One killed, another injured in South Sudan as security forces crackdown on illicit money dealers

News
Typography

User Rating: 0 / 5

Star InactiveStar InactiveStar InactiveStar InactiveStar Inactive
 

[Juba, South Sudan, TCT] – At least one person has been killed, another wounded as South Sudan security forces launched mass crackdown on illegal money traders to tame parallel market and bring sanity to the U.S dollar rate, Police confirmed on Tuesday.

South Sudan Police Spokesman, Colonel Daniel Justin, told TCT by phone in Juba that during its security meeting last week the government decided to deploy combined forces of police, military and national security operatives in several markets to arrest illicit money sellers.

“Yesterday my office received a report of an incident where two people were shot by the joint security force in Juba town during a government patrol,” Justine said.
He said the police regretted the loss of lives and noted that the move was not to kill the targeted group but was to tame the parallel market profiteers from inflating the rate.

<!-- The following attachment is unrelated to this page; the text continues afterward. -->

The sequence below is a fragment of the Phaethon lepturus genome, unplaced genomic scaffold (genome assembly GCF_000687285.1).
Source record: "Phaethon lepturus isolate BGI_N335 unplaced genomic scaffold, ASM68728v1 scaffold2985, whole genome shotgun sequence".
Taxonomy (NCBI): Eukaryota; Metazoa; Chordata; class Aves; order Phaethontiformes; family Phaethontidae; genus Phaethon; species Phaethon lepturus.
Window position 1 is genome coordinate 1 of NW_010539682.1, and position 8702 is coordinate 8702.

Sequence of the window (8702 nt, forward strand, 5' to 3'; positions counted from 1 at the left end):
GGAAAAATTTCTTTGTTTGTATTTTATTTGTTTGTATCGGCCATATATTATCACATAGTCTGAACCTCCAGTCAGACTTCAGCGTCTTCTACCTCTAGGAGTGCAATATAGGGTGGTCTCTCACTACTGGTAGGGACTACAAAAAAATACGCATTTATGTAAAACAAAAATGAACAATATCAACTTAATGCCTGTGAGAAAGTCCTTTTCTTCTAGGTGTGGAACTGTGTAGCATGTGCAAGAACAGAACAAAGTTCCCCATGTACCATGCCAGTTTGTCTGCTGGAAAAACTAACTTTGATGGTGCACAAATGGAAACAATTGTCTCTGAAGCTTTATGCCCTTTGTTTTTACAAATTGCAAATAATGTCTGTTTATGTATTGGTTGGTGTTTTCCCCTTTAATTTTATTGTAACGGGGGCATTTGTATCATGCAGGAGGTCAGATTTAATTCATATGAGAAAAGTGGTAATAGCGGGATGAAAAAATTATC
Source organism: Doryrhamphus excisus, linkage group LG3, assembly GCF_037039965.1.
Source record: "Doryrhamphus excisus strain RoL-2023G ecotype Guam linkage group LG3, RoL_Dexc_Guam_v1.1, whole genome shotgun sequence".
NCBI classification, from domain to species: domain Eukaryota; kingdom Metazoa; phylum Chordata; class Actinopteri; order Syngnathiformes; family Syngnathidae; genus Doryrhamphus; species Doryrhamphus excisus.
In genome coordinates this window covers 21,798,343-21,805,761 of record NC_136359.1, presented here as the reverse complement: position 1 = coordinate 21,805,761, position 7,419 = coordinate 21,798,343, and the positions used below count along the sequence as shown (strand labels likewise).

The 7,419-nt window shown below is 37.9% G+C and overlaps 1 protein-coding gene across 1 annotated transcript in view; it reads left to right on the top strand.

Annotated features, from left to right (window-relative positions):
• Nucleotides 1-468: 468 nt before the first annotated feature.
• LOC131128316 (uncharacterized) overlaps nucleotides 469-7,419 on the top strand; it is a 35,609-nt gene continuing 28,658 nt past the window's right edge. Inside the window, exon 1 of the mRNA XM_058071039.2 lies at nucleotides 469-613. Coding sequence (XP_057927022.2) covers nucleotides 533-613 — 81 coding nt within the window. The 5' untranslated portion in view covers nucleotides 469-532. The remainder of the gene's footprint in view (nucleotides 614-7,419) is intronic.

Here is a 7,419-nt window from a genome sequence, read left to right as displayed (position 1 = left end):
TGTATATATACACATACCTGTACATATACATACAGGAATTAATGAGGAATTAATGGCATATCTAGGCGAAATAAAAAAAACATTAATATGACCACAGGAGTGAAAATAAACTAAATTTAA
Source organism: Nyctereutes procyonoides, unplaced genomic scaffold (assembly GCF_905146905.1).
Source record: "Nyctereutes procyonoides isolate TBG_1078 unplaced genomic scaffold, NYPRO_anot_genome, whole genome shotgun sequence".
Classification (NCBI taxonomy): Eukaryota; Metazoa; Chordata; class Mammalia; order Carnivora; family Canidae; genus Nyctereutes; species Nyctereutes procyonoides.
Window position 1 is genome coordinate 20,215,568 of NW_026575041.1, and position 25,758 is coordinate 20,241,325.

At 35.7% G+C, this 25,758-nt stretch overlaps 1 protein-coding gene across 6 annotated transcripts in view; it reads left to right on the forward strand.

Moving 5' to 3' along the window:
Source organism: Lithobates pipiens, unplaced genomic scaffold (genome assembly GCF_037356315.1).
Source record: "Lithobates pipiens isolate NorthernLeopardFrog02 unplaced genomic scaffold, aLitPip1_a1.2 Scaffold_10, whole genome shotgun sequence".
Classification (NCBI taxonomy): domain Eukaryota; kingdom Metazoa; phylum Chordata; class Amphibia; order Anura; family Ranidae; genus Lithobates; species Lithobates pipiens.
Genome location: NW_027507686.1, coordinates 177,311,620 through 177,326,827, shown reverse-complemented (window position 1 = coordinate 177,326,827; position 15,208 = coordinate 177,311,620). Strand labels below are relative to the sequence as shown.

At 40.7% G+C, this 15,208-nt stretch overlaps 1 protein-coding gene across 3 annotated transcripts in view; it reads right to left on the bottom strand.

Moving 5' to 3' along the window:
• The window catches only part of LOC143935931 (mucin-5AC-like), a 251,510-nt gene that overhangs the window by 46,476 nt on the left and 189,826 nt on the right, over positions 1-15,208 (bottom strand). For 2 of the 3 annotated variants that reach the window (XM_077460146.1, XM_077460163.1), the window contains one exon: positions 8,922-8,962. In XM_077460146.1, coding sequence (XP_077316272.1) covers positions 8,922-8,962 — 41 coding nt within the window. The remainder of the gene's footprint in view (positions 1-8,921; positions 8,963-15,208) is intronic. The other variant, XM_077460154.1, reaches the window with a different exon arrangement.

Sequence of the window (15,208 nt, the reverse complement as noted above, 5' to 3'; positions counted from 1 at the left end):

The move came days after country’s Central Bank announced a plan to inject more hard currency into the economy to improve the debilitating state of the economy in the country and to avoid the local currency from losing its value further.

Peter Akech Deng, businessman in Juba town, said there is high demand for it from importers and traders and the government has not been able to effectively control it since the Central Bank has limited reserves.

“The Government has a right to do what it deems appropriate to bring the US dollar crisis back to normal, but they should not shoot at the innocent people,” Deng said.
He said the prices of food commodities will continue to remain high in the market if the rate of the dollar to pounds keeps increasing. 

South Sudan floated the fixed exchange rate in 2015, since then the South Sudanese pound continues to weaken against U.S dollars causing high living costs in the country.

BLOG COMMENTS POWERED BY DISQUS

[Tab] Content Navigation - Article